What the Constitution Means to Me
By Richard T. Green – Talkin’ Broadway, April 11, 2023
What the Constitution Means to Me is receiving a lovely revival this month in St. Louis, thanks to Max & Louie Productions
I never got to see the Broadway run of What the Constitution Means to Me. It was sold out when I was planning a trip to New York, six months before the recent pandemic. The show first premiered at Summerworks in 2017 and opened on Broadway in 2018. But, in a way, even that Broadway production may have only been a trial run itself, because What the Constitution Means to Me has become more topical following the Supreme Court decision to erase Roe v. Wade. The one hundred-minute play was written by (and originally starred) Heidi Schreck. It’s receiving a lovely revival this month in St. Louis, thanks to Max & Louie Productions, under the direction Nancy Bell at the Marcelle Theatre.
This is a modern memory play about the combustible mix of our American ideals: funny and sad and jaw-dropping in all the ways we have failed to live up to it all. It’s framed within the story of a nice teenage girl from the middle of Washington state who was able to pay for her college tuition by winning contests about the importance of the United States Constitution, staged at American Legion halls back around 1989.
Along the way, the play also shows how her Constitution talk gave Ms. Schreck the wisdom to survive her own rise to womanhood. In this recollected version, we learn how her personal heroes sustained her in the way they navigated far greater struggles than hers or ours. After she went to college, her mother threw out that original prize-winning speech. However, that tidiness proves unexpectedly freeing for the grown-up Heidi.
No longer tied to the precise wording of her money-making spiel, “Casting Spells: The Crucible of the Constitution,” present-day Heidi, as played by the enchanting Michelle Hand, is forced to mental abstraction in the moment. The evening takes flight, and a discussion of the Fourteenth Amendment becomes (at least implicitly) tailor-made for today’s post-Roe politics, along with several other hot-button issues and the emotional arguments simmering over every cultural advancement.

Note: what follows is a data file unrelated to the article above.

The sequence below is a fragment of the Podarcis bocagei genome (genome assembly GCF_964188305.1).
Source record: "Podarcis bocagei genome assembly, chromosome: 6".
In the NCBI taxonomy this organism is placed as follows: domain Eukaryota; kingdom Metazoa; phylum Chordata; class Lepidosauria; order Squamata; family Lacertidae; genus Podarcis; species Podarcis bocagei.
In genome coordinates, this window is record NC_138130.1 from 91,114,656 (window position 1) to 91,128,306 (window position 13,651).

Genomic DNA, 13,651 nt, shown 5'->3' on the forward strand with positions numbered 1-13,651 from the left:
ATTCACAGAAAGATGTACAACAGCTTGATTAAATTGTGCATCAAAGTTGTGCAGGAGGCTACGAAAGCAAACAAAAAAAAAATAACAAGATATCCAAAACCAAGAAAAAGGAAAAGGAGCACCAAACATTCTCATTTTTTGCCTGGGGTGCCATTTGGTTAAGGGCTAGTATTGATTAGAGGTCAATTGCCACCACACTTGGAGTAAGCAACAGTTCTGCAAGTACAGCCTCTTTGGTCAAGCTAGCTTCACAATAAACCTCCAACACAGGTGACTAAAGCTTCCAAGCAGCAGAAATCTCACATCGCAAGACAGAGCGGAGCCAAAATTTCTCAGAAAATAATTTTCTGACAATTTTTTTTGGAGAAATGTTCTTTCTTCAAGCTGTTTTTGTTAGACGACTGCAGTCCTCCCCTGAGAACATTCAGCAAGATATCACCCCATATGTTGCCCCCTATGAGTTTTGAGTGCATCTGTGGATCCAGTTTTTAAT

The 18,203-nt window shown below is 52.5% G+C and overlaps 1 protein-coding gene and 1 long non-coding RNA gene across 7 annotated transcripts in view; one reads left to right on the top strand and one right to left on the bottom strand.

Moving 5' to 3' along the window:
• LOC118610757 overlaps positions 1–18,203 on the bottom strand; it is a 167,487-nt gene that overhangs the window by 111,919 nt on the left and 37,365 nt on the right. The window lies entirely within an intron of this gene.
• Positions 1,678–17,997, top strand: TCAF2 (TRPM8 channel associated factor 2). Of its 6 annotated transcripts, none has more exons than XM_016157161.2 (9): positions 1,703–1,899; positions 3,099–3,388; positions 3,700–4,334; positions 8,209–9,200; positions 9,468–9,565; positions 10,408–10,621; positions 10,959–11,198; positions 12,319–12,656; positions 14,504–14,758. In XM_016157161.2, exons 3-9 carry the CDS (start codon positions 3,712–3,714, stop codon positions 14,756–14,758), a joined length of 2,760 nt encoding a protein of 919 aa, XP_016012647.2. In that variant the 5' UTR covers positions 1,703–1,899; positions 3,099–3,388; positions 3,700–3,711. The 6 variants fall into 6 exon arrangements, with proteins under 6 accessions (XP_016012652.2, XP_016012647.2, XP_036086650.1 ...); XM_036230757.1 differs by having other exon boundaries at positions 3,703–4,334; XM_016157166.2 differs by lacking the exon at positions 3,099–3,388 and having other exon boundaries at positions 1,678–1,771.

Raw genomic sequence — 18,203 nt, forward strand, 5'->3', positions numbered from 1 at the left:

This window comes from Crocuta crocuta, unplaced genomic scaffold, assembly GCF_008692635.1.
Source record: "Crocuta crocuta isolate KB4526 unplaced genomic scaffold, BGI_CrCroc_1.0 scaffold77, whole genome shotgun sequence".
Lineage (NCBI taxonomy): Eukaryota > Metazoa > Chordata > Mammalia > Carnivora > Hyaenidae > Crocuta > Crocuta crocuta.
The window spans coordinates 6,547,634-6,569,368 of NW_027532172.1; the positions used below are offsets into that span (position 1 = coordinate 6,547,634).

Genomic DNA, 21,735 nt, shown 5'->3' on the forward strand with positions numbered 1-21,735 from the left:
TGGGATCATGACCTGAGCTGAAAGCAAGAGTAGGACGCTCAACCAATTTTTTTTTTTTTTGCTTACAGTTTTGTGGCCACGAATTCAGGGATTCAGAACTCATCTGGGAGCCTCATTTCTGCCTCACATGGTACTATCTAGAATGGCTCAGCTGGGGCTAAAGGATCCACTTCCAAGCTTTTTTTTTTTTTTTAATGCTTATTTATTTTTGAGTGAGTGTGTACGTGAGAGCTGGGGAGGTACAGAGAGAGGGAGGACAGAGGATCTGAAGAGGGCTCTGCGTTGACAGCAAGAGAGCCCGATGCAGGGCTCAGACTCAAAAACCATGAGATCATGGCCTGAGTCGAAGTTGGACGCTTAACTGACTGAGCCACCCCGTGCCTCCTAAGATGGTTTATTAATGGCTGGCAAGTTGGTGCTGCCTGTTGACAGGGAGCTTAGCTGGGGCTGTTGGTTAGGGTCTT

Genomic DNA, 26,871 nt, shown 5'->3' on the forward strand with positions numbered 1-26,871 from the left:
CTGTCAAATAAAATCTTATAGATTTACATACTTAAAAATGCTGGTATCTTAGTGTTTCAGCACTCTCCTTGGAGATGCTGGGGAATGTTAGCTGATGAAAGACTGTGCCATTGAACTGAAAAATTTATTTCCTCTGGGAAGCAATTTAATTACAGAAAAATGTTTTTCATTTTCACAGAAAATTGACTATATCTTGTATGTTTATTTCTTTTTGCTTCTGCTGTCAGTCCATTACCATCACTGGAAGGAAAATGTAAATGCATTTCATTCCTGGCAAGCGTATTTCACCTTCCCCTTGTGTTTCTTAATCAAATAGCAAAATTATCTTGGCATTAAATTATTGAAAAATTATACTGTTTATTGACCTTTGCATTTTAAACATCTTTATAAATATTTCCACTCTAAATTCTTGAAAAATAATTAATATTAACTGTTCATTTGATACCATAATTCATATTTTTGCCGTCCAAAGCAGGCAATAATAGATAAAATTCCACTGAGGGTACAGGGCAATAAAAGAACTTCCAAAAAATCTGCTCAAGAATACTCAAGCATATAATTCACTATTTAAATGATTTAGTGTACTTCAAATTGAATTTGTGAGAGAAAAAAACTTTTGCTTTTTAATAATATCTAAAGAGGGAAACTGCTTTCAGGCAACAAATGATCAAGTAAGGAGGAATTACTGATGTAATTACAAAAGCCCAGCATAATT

“These people are not the people they will become,” she reminds us, and a mystic intensity fills the room, along with her words. But she’s referring to both the oppressors and the oppressed in American history, and some peculiarly American hopefulness that seems in particularly short supply today. The promise of the personal evolution of each of us enlists us in her sometimes ecstatic monologue (which later becomes a jazzy dialogue).
Isaiah Di Lorenzo is perfect as Ms. Hand’s back-up, playing a moderator for the high school presentation at a legion hall. Later he will moderate a much faster-paced debate between Heidi and a teenager in the present day, finishing off the show with a bang (thanks to director Bell). Maahi Saini was delightful on this particular night, persuading us to throw the whole Constitution right into the dumpster, as a document of “negative rights,” merely telling the government what it cannot do, instead of being a bold statement of all of humanity’s affirmative rights.
On other nights, the role of the teenager is played by either Riley Carter Adams or Aislyn Morrow, on Dunsi Dai’s stirring, yet surreal set: an elegant pictorial Valhalla that seems to have crash-landed on the Marcelle stage. Only at the last minute, after having our most fundamental beliefs as Americans thrown into question, do we cast a group vote on the fate of the revered document.